Sale: 545 / Evening Sale, Dec. 08. 2023 in Munich Lot 31

Konrad Klapheck
Die Jagd nach dem Glück, 1984.
Oil on canvas
€ 400,000 - 600,000

$ 424,000 - 636,000

Die Jagd nach dem Glück. 1984.
Oil on canvas.
Signed and dated "84" on the reverse, as well as titled on the stretcher. 203 x 310 cm (79.9 x 122 in). [JS].
Initially, lot 31 and lot 32 are called up individually, subsequently combined as one lot.
• The childhood dream of speed, freedom, coolness and status rendered in an overwhelming mega format.
• A post-war masterpiece of museum quality.
• "Die Jagd nach dem Glück" (Chasing Fortune) is the largest Klapheck painting ever offered on the international auction market (
• Klapheck is considered both inventor and master of the "Machine Picture" which he sees as a mirror of human existence.
• Klapheck's oeuvre, which exclusively consists of character objects, anticipated elements of Pop Art and Photorealism as early as in the 1950s.
• This is the rare opportunity to acquire both the painting and the preliminary drawing on canvas in same size in one auction

The work is registered in the artist's archive under the work number 276. We are grateful to Rabbi Prof. Dr. Elisa Klapheck for her kind support in cataloging this lot.

PROVENANCE: Private collection Southern Germany (acquired from the artist before 2002).

LITERATURE: Arturo Schwarz, Klapheck, Milan 2002, p. 137 (fig.).
"A group of high school students once visited my studio where they marvelled at the big motorcycle in "Die Jagd nach dem Glück"; some of them were fascinated by the ride, but they eventually explained: "Listen, that's not even working, the parts are not properly connected." I replied: "You have to know, this is not a motorcycle, but a picture" - just like the famous Ceci n`est pas une pipe by Magritte."
Konrad Klapheck, 1990, quoted from: Klapheck. Bilder und Texte, Düsseldorf 2013, p. 110.

Called up: December 8, 2023 - ca. 18.00 h +/- 20 min.

Konrad Klapheck – Perfection of a Bizarr Pictorial World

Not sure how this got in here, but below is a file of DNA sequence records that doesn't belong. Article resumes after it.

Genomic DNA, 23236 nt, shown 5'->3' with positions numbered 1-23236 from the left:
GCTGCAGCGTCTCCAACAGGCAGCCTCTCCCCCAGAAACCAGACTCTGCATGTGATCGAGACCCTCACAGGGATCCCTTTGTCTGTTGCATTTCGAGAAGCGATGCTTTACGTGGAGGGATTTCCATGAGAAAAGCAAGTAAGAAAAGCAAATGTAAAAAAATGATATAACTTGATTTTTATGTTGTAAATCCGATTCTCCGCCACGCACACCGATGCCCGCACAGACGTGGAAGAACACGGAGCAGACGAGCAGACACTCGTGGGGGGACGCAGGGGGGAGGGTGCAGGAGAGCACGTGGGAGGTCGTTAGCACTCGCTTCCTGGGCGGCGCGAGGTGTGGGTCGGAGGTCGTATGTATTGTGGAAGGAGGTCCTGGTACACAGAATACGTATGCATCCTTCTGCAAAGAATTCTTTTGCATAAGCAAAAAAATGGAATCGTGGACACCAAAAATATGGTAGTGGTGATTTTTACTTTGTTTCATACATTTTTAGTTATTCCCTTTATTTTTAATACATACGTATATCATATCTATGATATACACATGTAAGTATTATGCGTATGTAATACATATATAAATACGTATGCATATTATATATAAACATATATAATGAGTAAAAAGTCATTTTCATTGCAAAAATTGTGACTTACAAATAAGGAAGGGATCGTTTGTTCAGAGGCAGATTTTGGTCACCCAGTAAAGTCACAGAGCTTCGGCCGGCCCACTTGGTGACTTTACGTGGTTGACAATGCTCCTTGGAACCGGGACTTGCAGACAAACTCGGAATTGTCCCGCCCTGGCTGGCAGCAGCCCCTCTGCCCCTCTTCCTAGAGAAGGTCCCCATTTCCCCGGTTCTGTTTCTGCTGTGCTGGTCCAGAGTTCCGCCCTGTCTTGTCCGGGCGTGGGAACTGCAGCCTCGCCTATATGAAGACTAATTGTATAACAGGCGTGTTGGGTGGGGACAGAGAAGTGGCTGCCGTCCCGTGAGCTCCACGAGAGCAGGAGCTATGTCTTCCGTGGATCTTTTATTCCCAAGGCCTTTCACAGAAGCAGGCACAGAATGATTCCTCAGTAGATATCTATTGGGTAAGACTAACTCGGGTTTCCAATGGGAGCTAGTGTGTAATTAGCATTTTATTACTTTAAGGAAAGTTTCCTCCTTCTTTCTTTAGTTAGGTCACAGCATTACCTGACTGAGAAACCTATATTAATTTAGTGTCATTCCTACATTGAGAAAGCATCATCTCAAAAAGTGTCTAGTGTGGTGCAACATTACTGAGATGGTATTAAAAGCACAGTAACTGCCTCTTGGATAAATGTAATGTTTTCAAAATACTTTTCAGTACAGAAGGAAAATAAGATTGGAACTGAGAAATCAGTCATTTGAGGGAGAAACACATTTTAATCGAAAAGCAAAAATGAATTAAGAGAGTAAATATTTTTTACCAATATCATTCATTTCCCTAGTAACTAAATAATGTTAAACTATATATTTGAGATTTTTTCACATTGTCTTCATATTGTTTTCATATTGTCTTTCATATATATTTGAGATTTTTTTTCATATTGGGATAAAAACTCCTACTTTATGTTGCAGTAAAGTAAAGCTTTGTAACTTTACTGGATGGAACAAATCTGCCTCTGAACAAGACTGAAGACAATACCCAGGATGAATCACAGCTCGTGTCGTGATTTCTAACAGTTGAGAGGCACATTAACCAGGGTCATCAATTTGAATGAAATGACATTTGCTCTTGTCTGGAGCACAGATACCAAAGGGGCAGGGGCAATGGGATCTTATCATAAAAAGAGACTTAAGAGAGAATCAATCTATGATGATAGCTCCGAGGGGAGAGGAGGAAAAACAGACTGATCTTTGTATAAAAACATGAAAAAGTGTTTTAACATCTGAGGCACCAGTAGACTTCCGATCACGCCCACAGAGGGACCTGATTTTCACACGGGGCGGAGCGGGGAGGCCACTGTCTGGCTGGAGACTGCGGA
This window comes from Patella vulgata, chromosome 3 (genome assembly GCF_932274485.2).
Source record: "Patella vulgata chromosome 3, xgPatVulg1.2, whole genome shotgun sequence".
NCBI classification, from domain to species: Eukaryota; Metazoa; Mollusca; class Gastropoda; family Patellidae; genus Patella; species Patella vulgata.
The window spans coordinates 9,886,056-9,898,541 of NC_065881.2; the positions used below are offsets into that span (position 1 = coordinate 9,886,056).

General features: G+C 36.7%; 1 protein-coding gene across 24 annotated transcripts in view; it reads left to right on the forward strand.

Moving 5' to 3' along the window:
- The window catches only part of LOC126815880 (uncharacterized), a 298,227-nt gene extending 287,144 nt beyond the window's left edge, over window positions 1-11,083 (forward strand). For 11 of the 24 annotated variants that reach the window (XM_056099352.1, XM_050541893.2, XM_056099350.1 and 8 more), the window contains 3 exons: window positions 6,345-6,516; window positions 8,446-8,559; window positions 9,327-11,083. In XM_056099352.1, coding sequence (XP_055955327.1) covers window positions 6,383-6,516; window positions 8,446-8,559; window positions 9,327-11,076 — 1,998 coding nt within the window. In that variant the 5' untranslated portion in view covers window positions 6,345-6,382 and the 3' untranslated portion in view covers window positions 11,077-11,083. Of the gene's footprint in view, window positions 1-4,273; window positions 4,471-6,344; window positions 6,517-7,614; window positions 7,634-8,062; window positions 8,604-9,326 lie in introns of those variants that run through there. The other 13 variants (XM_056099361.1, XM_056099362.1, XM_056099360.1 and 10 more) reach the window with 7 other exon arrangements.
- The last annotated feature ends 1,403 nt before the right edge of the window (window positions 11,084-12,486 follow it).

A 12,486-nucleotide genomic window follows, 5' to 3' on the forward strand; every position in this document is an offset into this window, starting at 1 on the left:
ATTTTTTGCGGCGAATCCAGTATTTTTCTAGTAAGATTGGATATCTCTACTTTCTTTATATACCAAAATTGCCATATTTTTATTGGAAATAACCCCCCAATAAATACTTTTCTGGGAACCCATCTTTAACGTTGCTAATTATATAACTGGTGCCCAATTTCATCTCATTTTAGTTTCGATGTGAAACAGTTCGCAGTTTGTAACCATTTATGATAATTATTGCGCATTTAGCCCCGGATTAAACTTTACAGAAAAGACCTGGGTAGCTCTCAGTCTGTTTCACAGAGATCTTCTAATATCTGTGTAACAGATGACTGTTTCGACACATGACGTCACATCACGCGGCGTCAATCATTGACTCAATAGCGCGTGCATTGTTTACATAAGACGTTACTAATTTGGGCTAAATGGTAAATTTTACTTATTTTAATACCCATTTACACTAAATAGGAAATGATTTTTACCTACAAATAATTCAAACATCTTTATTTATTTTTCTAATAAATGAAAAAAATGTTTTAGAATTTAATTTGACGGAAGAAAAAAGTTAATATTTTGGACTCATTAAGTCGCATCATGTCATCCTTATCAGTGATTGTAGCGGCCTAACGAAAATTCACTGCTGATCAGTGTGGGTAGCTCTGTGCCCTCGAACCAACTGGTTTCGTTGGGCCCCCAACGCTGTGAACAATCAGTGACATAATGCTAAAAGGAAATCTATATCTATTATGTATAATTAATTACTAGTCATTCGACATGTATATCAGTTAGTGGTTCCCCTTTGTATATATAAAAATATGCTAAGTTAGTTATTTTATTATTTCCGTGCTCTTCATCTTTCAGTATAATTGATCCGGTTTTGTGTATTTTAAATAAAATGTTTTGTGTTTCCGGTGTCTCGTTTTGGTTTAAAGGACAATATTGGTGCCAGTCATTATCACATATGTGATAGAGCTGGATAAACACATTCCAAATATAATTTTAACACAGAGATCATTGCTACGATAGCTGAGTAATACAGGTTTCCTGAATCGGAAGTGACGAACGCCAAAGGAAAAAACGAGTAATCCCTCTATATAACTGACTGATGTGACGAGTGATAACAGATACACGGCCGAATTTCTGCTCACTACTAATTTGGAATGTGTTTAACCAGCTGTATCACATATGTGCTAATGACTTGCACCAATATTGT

An early random encounter with the imagery of Marcel Duchamp, Max Ernst or Man Ray, their ironic treatment of everyday objects, and as a student of Bruno Goller and his timeless ciphers in abstract imagery, as well as the trivial iconography of pop art, best describes the sources of inspiration that Konrad Klapheck needed to conceive a bizarre world between the real and the surreal equipped with objects such as typewriters, bulldozers, water hoses, keyholes or, as is the case here, the “Sprint” motorcycle in a characteristic odd perspectives.

It is the perspective that stands in strange contrast to a reality that we think we know, but which evokes our unsettling look. Nevertheless, it makes it difficult for us overcome our proven and tested viewing pattern s. This motorcycle, which was composed from numerous templates, appears to be non-functional: the supporting frame is missing, however, it appears to have been taken into account, as the scores of construction lines suggest. “So far I had only trusted my feelings in deciding whether the dimensions of the object or the structure of the room were right or not,” says Klapheck about the development of his drawings. “Over time, I discovered rules that I used to develop a system. I always started by drawing the vertical and horizontal center lines on the canvas in red pencil, thus obtaining a coordinate plane that I could more rely on than on the picture’s often bent outer edges when applying the triangle square. Then there were several things I had to avoid: no line should run through the crossing point, and no intersection of two charcoal lines was allowed to fall on the red pencil cross. All distances between the intersections on the cross had to differ in length; none, not even as the sum of two distances, could be repeated. I now worked with the folding yardstick, covering the drawings with numbers, and when the foreshortening issues of perspective came on top, the pocket calculator was my main instrument. And what’s the point of all this? I wanted to achieve the greatest possible tension, the greatest possible asymmetry, and while consciously avoiding repetitions, I thought of twelve-tone music and its prohibition of repeating a tone in a twelve-tone row." (Konrad Klapheck, Über meine zeichnungen, Munich 1996, p. 26 )

Klapheck's "Die Jagd nach dem Glück" – Perfection and Construction

Klapheck's background information is remarkable and at the same time exaggerated; last but not least, he draws on a broad art-historical education, for example on the idea of the camera obscura from Dürer's time, or perhaps his encounters with Surrealism seduced him to these provocative intricacies. The result is a series of everyday objects for which Klapheck uses complex construction drawings to shift them from this world into a surreal world, mixing the real with the fantastic full of relish, “constructively” disregarding the proportions and giving the whole thing a poetic title: “Die Jagd nach dem Glück“ (Chasing Fortune)

“A fellow artist remarked,” said Klapheck in 1982, “that he liked the preliminary drawings better than the finished pictures; they were fresher and more lively than the perfect final products. In response to my irritated answer, he said, “Then do the preliminary drawing on paper and transfer it to canvas, so you have both drawing and picture.” (Klappheck, Über meine Zeichnungen, p. 26)